AT&T to sell Android tablet, 5 smartphones on 4G LTE
Pantech Element tablet to sell for $300
The announcements were made at the AT&T Developer conference in Las Vegas, which is running in conjunction with the International Consumer Electronics Show (CES).
The Element will sell for $300 and a two-year contract, The tablet, with an 8-in. touchscreen, would be available Jan. 22. It is the first LTE-connected Android tablet, and will run the Android 3.2 mobile operating system. It is also waterproof, as demonstrated when a Pantec executive dunked the device into a tank of water on stage at the conference.
Of the five new Android smartphones, the Samsung Galaxy Note may be the most unusual, since it features a 5.3-in. touch screen, larger than other models in the market which generally have touch screens in the 3.5-in. to 4.3-in range. Its size makes it the largest screen on a smartphone, and it runs at 1280 x 800 pixels resolution.
It comes with a stylus called the S Pen for touchscreen input.
AT&T also announced the Samsung Galaxy S II Skyrocket HD with a 4.65-in. screen and a dual-core 1.5 GHz processor, as well as the Samsung Exhilarate, made of 80% recycled post-consumer materials. It has a 4-in. touch screen.
The first Sony 4G LTE smartphone, the Xperia ion, will also first run on AT&T. It runs Android 2.3 and will include a 4.6-in. display.
Pantech's Element tablet, running Android 3.2, can be purchased with a new Pantech Burst smartphone for $249.99 if both are on contract. The Burst has a 4-in. screen and sells for $49.99 on its own with a two-year contract.
David Haight, vice president of business development at AT&T, said in an interview that the Pantech bundle of the Element and Burst promises to be successful, since AT&T discovered that Samsung's Galaxy Tab 8.9 did well when paired with Samsung smartphones during the holiday season. He didn't provide specifics on Galaxy Tab sales, however.
Plus, check out our live blog from CES.
Matt Hamblen covers mobile and wireless, smartphones and other handhelds, and wireless networking for Computerworld. Follow Matt on Twitter at @matthamblen or subscribe to Matt's RSS feed. His e-mail address is email@example.com.
- Is the 'quantified self' movement just a fad?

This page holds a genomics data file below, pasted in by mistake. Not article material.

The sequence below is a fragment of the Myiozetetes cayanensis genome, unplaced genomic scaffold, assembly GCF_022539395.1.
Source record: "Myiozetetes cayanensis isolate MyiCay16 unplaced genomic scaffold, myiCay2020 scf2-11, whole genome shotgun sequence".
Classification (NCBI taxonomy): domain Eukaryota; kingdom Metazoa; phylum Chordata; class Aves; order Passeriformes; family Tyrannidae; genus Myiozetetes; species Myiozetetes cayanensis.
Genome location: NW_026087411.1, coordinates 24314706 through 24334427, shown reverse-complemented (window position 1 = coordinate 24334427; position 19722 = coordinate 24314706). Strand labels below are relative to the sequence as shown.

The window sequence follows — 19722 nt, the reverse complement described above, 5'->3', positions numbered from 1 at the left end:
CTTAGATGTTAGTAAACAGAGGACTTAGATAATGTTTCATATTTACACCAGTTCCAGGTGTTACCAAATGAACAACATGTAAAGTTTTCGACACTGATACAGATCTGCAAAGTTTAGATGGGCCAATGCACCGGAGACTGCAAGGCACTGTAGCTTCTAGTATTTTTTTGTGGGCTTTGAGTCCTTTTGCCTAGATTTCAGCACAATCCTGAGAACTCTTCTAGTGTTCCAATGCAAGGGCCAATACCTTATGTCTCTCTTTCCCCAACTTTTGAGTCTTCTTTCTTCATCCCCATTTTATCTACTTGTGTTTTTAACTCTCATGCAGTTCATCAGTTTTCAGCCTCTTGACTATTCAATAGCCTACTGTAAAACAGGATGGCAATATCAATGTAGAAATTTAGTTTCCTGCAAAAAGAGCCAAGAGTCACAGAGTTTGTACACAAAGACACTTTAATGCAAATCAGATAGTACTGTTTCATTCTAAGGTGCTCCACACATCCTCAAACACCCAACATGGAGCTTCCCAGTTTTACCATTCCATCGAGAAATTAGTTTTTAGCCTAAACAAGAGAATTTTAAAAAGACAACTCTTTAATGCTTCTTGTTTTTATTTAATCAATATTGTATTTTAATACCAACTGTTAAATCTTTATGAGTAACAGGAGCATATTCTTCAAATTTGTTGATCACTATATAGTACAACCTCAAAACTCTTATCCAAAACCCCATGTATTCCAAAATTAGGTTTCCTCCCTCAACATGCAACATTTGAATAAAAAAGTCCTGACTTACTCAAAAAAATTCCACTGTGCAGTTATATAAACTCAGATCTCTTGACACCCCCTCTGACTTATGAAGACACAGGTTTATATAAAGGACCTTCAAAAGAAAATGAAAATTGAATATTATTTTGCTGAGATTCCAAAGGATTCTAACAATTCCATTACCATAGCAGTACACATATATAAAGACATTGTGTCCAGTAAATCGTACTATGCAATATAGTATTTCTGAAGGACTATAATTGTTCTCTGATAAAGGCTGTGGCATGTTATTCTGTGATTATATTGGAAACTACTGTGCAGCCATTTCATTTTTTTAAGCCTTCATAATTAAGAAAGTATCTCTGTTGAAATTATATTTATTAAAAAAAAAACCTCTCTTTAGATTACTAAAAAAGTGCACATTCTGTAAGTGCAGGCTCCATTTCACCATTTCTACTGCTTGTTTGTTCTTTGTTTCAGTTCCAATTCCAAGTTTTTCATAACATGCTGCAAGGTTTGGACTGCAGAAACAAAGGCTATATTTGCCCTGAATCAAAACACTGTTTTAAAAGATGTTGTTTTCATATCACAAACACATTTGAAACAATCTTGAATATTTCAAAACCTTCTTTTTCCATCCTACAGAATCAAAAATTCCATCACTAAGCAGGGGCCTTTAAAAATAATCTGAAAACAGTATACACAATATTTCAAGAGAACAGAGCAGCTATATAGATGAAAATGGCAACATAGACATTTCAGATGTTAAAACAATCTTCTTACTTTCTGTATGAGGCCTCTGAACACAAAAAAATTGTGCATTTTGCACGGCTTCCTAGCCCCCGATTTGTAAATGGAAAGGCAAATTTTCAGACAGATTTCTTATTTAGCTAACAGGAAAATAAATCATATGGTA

- Elgan: Voice, gestures dominate CES
- Windows 8 on ARM: You can look but you can't touch
- Google's Marissa Mayer says more women needed in tech
- Hands on: Sony Xperia Ion smartphone
- New Ford Focus Electric comes with smartphone app
- Insecure Android a myth, Motorola exec says
- For $1000, a chance for tech glory in Vegas
- Buyers hang on for cheaper, faster Windows 8 ultrabooks
- CES: Coming soon, drones for home and office
Read more about Mobile/Wireless in Computerworld's Mobile/Wireless Topic Center.
- Software Asset Management: Ensuring Today's Assets Today's trends like BYOD and SaaS are new and exciting in terms of how they will help make our jobs more productive but...
- Mobile First: Securing Information Sprawl Learn how the partnership between Box and MobileIron can help you execute a "mobile first" strategy that manages and secures both mobile apps...
- AIIM Trendscape: The New Mobile Reality This AIIM Trendscape report shares data, expert opinions, and a unique perspective on the impact of cloud and mobility in the enterprise, surfacing...
- Empowering Your Mobile Workers A modern mobile IT strategy is no longer an option, it is an absolute necessity. Here's how some of the nation's most progressive...
- Why do you need an enterprise mobile platform? Today companies must offer great apps that run on a range of devices, and connect to an exploding set of backend data. Appcelerator...
- Technology for Everyone A Kansas school district modernizes teaching and learning and paves the way to a one-to-one program with a comprehensive upgrade of its wireless... All Mobile/Wireless White Papers | Webcasts